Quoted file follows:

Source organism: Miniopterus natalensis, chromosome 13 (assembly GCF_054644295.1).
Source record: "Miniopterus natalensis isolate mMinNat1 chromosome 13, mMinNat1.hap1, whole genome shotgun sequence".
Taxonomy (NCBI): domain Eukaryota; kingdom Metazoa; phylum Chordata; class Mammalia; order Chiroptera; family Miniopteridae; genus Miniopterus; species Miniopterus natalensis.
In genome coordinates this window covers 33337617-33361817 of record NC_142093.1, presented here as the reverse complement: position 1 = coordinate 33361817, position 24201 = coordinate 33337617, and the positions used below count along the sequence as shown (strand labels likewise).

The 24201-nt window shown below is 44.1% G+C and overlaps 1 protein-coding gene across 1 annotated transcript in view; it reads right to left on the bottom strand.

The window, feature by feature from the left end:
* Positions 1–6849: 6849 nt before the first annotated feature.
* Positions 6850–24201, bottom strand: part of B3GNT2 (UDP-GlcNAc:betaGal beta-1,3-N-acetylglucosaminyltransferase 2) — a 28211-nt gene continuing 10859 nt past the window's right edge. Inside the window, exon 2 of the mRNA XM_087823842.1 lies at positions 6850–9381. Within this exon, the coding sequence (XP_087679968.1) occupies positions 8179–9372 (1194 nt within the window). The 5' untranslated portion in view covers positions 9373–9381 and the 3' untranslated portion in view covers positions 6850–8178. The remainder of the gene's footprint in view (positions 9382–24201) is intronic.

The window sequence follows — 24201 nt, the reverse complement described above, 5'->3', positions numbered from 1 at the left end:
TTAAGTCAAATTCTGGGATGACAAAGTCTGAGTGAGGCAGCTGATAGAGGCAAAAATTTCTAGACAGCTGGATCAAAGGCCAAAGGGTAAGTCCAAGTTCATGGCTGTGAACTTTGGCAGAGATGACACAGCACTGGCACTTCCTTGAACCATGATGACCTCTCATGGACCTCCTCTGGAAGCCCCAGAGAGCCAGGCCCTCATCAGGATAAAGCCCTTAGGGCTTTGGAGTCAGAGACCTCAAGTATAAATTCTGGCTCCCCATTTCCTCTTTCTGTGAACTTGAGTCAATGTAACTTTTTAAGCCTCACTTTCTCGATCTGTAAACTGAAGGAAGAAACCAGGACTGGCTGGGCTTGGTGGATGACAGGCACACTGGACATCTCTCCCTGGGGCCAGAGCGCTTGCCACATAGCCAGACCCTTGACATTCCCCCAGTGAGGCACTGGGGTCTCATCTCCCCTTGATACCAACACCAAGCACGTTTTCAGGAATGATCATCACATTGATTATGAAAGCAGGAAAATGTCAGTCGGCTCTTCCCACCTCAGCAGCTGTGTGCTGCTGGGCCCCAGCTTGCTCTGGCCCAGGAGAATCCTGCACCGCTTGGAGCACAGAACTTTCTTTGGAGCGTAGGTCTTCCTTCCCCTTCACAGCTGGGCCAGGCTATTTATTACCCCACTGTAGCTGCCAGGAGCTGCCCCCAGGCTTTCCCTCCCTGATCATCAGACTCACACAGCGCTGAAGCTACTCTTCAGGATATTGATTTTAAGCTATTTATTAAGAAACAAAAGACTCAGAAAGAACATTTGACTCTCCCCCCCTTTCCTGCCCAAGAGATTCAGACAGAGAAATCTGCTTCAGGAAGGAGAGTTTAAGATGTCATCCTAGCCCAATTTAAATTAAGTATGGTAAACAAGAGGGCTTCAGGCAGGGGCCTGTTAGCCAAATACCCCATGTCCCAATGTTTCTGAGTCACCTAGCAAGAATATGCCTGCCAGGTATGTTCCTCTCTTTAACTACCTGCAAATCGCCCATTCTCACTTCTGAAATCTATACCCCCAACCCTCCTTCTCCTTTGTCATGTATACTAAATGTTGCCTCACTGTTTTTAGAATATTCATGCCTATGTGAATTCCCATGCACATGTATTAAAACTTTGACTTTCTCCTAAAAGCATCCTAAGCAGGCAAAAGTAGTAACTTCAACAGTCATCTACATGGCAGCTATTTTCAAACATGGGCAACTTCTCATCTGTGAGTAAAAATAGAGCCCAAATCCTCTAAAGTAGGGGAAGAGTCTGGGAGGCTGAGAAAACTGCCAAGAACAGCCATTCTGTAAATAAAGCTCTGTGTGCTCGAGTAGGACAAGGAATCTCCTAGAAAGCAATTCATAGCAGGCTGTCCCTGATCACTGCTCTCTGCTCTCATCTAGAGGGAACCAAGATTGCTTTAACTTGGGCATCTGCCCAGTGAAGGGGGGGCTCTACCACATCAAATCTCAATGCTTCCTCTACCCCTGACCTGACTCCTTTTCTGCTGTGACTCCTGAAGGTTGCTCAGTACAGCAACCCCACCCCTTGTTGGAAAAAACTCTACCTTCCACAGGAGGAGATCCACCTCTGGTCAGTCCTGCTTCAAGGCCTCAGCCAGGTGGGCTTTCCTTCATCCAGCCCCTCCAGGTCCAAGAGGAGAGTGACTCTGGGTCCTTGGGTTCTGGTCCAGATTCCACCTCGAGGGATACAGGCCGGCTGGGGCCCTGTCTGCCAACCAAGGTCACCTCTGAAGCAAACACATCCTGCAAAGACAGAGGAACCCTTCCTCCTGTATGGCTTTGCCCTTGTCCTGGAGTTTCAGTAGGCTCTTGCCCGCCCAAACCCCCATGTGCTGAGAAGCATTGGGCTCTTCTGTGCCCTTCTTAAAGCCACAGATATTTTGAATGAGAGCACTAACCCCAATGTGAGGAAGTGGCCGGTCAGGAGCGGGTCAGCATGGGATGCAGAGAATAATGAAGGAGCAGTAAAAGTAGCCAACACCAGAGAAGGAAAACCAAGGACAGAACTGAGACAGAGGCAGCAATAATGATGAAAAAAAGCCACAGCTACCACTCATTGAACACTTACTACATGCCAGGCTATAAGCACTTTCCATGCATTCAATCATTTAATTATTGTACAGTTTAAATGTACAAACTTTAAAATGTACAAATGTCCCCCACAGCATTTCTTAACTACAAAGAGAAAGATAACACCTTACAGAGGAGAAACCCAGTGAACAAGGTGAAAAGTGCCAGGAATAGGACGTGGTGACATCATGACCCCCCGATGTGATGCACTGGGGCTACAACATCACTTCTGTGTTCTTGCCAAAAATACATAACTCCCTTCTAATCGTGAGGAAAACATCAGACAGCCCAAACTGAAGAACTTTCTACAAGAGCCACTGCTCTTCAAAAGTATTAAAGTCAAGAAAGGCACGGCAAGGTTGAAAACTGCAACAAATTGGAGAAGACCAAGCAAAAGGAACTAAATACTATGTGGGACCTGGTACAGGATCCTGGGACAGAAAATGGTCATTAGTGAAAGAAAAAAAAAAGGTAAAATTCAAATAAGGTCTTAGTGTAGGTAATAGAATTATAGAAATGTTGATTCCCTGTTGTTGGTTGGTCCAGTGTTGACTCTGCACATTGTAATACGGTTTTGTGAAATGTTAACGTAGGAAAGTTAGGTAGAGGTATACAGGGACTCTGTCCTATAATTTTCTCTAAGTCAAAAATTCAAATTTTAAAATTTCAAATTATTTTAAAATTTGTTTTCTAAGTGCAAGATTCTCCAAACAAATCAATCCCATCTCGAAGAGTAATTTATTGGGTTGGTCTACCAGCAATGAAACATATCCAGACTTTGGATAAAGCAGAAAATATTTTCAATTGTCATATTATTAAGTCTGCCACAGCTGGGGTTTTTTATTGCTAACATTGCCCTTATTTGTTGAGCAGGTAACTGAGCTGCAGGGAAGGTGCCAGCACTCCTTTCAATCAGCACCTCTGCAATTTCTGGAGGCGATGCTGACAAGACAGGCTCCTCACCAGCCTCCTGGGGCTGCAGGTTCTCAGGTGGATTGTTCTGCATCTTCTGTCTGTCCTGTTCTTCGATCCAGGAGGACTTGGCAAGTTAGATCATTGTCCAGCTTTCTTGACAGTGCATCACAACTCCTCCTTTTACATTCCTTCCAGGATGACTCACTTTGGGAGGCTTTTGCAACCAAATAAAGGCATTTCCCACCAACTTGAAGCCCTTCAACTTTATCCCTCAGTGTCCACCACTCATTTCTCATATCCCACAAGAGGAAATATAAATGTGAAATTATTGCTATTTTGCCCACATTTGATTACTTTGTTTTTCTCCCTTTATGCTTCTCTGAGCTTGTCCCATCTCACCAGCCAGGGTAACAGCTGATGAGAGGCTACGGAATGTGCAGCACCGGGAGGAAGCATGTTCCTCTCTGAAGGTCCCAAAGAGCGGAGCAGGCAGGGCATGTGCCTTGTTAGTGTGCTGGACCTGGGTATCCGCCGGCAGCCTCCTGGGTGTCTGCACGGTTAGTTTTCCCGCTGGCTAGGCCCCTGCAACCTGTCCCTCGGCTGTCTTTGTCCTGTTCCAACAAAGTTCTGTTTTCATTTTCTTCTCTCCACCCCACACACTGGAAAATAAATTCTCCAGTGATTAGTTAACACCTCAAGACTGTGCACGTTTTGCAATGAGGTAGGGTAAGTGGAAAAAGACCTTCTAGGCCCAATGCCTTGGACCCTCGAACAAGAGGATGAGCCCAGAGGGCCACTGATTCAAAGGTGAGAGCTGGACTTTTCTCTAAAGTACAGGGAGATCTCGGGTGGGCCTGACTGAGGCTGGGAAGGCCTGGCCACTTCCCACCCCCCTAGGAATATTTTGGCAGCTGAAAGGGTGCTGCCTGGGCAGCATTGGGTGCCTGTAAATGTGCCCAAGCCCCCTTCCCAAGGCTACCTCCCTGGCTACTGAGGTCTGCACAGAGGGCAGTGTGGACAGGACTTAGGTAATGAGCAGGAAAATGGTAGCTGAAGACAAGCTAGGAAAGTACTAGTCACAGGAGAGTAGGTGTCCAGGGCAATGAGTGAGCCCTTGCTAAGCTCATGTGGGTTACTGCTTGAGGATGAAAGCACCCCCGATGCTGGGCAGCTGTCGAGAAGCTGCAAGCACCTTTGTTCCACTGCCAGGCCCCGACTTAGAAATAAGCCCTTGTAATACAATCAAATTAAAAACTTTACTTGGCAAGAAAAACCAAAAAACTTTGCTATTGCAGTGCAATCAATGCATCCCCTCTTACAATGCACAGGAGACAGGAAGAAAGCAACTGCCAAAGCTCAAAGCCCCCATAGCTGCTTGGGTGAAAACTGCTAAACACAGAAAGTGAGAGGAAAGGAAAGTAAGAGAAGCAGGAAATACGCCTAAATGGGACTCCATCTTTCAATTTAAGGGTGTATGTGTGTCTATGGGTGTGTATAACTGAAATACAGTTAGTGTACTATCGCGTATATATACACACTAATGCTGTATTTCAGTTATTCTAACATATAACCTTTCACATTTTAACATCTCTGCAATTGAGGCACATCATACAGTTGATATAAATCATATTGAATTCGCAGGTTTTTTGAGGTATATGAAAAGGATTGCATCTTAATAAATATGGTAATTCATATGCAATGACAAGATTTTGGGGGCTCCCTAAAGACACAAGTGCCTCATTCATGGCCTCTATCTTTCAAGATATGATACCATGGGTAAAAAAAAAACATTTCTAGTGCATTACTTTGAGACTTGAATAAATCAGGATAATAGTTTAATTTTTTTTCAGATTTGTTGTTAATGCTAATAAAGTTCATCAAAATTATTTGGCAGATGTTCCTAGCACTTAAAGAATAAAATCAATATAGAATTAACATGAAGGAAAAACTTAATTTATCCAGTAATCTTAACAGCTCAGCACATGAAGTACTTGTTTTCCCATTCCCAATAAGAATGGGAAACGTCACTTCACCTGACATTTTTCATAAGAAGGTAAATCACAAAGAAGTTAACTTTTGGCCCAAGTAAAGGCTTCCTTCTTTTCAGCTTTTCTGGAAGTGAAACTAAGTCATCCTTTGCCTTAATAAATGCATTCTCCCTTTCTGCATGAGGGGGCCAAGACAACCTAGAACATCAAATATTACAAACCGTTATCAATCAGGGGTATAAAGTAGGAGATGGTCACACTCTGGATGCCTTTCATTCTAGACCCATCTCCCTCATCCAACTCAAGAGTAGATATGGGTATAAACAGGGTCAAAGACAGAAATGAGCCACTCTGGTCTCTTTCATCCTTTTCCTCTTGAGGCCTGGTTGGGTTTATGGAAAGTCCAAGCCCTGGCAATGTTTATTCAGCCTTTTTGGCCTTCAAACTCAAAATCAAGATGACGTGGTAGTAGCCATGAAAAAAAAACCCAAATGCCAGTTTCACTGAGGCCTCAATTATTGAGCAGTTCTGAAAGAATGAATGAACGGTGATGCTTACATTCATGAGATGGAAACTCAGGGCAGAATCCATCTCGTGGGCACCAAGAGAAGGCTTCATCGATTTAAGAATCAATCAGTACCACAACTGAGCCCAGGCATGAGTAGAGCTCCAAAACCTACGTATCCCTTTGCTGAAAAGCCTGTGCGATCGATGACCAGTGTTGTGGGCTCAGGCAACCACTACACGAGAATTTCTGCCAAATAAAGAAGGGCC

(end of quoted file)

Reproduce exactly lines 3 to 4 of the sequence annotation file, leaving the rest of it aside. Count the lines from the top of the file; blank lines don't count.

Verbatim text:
Taxonomy (NCBI): domain Eukaryota; kingdom Metazoa; phylum Chordata; class Mammalia; order Chiroptera; family Miniopteridae; genus Miniopterus; species Miniopterus natalensis.
In genome coordinates this window covers 33337617-33361817 of record NC_142093.1, presented here as the reverse complement: position 1 = coordinate 33361817, position 24201 = coordinate 33337617, and the positions used below count along the sequence as shown (strand labels likewise).